Many films on this list are in the raunchy, R-rated vein, but Big stands out as one of the funniest and most endearing family comedies ever made. This was a breakout role for Tom Hanks, who received his first Academy Award nomination for his role as a young boy who through magic is turned into a grown adult man overnight. Hanks had proven to be a force of comedic talent in films like Splash and his smaller roles, but this role showed the incredible imagination he had as a performer, as trying to navigate the adult world as a boy with limited comprehension is not an easy task. Hanks proved why he is among the most likeable leading men of all-time, and the story is equally as charming and optimistic as he is.
The film isn’t just a great film for families to watch, but an uncynical ode to childhood that reminds audiences what innocence is like and what responsibility actually looks like. It is often cited among the best fantasy adventures of its time, and has inspired other films such as the 2019 superhero film Shazam!
4. Midnight Run
Simply put, Midnight Run is among the best buddy cop films ever made. A great buddy comedy requires two strong, conflicting personalities, and you couldn’t ask for two more different actors that Charles Grodin and Robert De Niro. De Niro is perhaps the greatest actor of the past half century, and although his comedic roles have been hit and miss, he nails everything about this performance, and is able to play the affable tough guy who learns to open up. Grodin is a perfect counterbalance, and he rides the fine line of being irritating to De Niro’s character without vexing the audience.
The hostility turned friendship works because of the commitment that the actors have, as their sense of moral righteousness changes over the course of their adventure together. Every scenario the two are placed in is related to a key development in their characterization, and Midnight Run finds a mix of rich pathos and sharp dialogue that is rare for any comedy.
Some films immediately announce themselves as future classics, but others take their time to permeate the culture. Clue is an example of a film that has slowly risen through the ranks of comedic films, as it was initially released to mediocre reviews and financial disappointment, and many even referred to the multiple endings as a “gimmick.” Slowly but steadily, Clue has become a cult phenomenon, and it has been recognized as one of the great ensemble murder mysteries of all-time, and one that satirizes the Agatha Christie style of investigative thriller.
Each character, loosely inspired by their board game monikers, is a flawed, self-obsessed narcissist, and seeing these buffoons forced to spend time with each other and open up makes for great comedic banter. If there is a standout performance, it has to be Tim Curry as the butler Wadsworth, a relentless showman who orchestrates much of the film’s investigation, and Curry gives one of his most spirited and energetic performances. It’s often a caustic, deathly funny story, but there’s also a formal brilliance to the way the story is staged and the house is laid out. Any fan of murder mysteries like Knives Out or Game Night should consider Clue to be essential viewing.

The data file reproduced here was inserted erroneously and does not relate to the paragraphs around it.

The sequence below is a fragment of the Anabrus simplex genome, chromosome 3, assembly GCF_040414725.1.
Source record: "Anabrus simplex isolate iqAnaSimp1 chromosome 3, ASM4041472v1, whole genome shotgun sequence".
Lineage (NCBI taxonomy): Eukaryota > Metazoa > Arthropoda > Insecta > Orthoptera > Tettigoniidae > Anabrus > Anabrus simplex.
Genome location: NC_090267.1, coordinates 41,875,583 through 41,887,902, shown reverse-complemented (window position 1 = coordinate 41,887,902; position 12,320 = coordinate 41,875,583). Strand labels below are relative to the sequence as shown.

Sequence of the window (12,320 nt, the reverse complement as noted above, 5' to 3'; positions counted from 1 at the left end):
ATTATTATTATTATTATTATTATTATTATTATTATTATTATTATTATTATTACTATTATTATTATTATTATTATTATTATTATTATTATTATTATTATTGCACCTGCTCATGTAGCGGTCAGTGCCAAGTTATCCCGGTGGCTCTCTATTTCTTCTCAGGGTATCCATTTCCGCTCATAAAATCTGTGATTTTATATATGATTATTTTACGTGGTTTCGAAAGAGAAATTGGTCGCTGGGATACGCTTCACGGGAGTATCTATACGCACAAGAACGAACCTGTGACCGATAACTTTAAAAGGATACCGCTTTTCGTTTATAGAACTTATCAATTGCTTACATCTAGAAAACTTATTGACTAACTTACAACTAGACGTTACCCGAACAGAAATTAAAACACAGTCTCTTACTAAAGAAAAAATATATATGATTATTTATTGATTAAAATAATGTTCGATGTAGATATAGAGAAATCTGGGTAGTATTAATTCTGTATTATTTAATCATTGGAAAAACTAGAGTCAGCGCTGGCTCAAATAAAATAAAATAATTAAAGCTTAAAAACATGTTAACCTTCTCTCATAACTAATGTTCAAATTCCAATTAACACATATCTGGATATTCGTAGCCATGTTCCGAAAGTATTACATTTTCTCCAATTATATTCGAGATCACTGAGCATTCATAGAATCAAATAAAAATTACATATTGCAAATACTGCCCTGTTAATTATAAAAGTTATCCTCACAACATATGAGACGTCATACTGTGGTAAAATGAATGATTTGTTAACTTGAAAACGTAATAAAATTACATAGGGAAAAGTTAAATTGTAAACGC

2. The Breakfast Club
In the hall of fame of high school movies, The Breakfast Club is the absolute gold standard. John Hughes is often credited as the first filmmaker who made films specifically for teenagers that related to their fears, desires, and anxieties, and his cinematic empathy has never been more apparent as it is in The Breakfast Club.
The reason the film holds up so well is that its representation of movie character tropes are perfectly compatible with the time it came out; the princess (Molly Ringwald), the athlete (Emilio Estevez), the brain (Anthony Michael Hall), the basket case (Ally Sheedy), and the criminal (Judd Nelson) were all established cliches at this point, and Hughes’s wonderful screenplay sends up these stereotypes by suggesting that all of these characters have something more to offer.
Not only does the film argue that they can relate to one another, but that they have much more in common than they’d expect. One of the great cinematic chamber pieces, The Breakfast Club is perfectly cast with actors who can handle the whip smart dialogue and raw emotionality. It’s the crowning work of Hughes’s storied career.
1. An American Werewolf in London
The horror-comedy subgenre certainly existed before An American Werewolf in London, as films like Young Frankenstein or The Rocky Horror Picture Show served as send ups of popular monster B-movies. However, there was never anything quite like An American Werewolf in London, a film that is as equally scary as it is hilarious.
The makeup effects from Rick Baker were absolutely groundbreaking, and a sequence like “the transformation” is the perfect summation of the unique market that the film cornered; it’s gruesome, viscerally haunting imagery touched with a zany sense of physical comedy, and the film’s combination of uproarious fish-out-of-water antics with grimly realized horror elements make for a thoroughly genre busting romp.
David Naughton should be credited for the demanding work he does to sell David’s realizations and transformations, and Griffin Dunne gives one of the all-time great comedic supporting turns. Even today, it holds up as a film worthy of discussion, as the shocking ending and metaphorical subtext are worth examining. It’s hard to name only one film as the best comedy of the 80s, but An American Werewolf in London is an utterly unforgettable experience.